Group of five women

Congratulations on that promotion! Now beware: even though your title suggests you’re getting better as a leader, psychology says you’re actually getting worse.

How can that possibly be true?

Well, as psychologist Daniel Goleman and his team discovered, the higher leaders rise up the ranks, the worse they become at connecting and communicating with others.

“Their ability to perceive and maintain personal connections tends to suffer a sort of psychic attrition,” Goleman explains in an HBR article.

As your status rises, your ability to project warmth, connect meaningfully with others, and communicate effectively plummets.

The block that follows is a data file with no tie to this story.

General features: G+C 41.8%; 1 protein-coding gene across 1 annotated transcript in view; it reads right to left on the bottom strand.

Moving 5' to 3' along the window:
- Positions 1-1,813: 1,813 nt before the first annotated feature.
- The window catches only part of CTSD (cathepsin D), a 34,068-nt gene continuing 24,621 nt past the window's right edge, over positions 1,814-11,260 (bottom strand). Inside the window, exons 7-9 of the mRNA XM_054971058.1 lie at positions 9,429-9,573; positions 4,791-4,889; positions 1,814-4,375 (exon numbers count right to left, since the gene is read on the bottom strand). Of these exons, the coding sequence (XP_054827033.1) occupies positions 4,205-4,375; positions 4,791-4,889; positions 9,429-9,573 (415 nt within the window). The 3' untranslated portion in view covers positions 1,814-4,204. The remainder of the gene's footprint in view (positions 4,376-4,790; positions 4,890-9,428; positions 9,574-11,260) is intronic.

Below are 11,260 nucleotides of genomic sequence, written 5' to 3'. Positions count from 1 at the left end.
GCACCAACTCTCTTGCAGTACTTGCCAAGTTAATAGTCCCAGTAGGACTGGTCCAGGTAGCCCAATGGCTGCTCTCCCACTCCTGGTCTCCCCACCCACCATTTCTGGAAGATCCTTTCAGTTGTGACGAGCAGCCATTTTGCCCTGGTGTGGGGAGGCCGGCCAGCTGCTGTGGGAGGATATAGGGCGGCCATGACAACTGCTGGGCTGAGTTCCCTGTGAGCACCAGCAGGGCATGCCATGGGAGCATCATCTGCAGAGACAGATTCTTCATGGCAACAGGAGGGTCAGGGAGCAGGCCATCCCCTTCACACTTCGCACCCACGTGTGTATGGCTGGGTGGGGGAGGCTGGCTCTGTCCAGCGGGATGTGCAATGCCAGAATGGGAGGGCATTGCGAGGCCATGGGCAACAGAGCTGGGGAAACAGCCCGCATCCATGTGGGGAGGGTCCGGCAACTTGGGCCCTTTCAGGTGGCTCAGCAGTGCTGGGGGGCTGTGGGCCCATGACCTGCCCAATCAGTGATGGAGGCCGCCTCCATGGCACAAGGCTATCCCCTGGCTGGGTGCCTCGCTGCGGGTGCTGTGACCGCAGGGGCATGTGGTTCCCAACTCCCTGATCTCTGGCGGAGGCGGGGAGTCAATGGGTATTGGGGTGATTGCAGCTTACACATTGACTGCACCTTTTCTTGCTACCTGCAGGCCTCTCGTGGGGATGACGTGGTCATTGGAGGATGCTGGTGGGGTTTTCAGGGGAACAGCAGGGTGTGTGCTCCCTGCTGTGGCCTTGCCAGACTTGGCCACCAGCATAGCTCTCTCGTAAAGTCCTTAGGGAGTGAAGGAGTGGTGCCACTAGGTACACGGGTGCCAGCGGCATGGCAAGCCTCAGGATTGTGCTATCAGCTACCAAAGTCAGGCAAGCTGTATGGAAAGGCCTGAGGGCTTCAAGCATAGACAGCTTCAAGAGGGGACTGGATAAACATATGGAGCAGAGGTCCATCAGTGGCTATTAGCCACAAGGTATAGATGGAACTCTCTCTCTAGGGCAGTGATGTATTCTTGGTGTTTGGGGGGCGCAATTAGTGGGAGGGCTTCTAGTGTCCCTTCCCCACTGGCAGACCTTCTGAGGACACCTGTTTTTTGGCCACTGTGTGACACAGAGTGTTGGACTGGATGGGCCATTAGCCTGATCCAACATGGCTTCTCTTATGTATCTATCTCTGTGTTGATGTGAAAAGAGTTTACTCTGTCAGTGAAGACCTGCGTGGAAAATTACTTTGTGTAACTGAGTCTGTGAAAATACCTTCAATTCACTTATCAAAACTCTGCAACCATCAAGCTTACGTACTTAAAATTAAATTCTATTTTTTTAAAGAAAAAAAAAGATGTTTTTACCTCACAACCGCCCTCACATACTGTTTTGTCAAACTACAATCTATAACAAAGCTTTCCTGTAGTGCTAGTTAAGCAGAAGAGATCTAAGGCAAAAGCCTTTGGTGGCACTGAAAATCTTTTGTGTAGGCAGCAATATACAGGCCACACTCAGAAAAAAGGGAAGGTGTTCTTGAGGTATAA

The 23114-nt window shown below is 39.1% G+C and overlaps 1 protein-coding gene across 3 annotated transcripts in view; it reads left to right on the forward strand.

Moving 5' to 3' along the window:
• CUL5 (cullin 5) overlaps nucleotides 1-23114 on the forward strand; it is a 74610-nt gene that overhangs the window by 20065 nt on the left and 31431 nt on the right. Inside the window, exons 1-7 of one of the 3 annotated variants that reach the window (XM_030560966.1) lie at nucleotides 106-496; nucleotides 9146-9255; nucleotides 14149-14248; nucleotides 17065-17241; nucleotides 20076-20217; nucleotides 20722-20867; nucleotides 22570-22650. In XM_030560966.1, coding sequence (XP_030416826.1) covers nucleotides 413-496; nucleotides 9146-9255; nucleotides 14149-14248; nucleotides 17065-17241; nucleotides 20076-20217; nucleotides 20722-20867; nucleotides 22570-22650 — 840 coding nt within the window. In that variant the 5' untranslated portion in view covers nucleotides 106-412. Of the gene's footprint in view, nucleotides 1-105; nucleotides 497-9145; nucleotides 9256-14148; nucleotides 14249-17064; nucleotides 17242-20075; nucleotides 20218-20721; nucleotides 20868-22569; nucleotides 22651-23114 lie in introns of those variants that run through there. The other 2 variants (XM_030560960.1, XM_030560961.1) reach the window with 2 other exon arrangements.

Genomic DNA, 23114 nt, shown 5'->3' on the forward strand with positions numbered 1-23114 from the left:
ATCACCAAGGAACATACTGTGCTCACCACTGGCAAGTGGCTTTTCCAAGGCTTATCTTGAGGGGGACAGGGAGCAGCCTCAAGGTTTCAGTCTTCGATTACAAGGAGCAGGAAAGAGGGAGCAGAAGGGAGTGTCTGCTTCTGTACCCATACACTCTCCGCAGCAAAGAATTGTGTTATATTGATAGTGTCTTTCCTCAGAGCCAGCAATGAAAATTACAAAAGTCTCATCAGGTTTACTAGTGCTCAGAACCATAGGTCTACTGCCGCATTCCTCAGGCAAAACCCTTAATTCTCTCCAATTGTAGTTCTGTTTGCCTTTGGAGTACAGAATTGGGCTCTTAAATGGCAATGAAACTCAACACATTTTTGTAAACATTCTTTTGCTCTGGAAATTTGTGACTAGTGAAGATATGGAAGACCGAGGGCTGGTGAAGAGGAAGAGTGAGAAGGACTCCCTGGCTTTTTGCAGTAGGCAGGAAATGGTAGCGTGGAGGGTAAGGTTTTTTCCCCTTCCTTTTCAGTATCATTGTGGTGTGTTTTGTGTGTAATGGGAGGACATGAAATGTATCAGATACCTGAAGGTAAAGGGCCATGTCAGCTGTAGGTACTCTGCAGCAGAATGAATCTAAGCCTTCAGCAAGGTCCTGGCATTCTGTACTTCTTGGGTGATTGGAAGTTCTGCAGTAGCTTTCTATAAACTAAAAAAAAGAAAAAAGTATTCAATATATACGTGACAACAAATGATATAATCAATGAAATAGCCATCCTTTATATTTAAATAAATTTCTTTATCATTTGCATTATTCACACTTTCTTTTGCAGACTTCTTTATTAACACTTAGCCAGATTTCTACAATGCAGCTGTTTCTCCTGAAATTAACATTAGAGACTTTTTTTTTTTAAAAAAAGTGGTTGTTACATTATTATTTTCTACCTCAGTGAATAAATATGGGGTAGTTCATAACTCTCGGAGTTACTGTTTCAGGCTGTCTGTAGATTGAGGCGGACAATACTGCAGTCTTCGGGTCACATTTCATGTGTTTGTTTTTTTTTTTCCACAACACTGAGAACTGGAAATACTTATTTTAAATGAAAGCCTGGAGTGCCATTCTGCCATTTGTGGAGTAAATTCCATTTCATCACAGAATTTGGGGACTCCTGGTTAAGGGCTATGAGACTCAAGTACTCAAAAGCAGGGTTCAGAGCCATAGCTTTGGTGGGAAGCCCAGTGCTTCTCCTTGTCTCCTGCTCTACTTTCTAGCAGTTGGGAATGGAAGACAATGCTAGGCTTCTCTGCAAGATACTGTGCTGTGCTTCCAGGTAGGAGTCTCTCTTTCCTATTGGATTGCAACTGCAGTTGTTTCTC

“Higher-ranking individuals consistently focus their gaze less on lower-ranking people and are more likely to interrupt or to monopolize the conversation,” Goleman says.

So where leaders perceive themselves to be on the ladder dictates—and often decreases—how much attention they pay to others!

This is a poisonous pattern for top leaders, whose very success depends on their ability to connect and engage with a range of people and ideas.

It’s no surprise then, that 81% of employees say that their leaders don’t listen well, and 82% say they don’t provide appropriate feedback.

This, of course, is bad news for organizations struggling to hang on to top talent. It’s no secret that talented people leave bad leaders — 55% of workers have considered leaving a job because of their boss.

One thing is clear: no matter where you are on the totem pole, you simply can’t afford to ignore the value of communication, connection, and warmth—all hallmarks of wise leadership.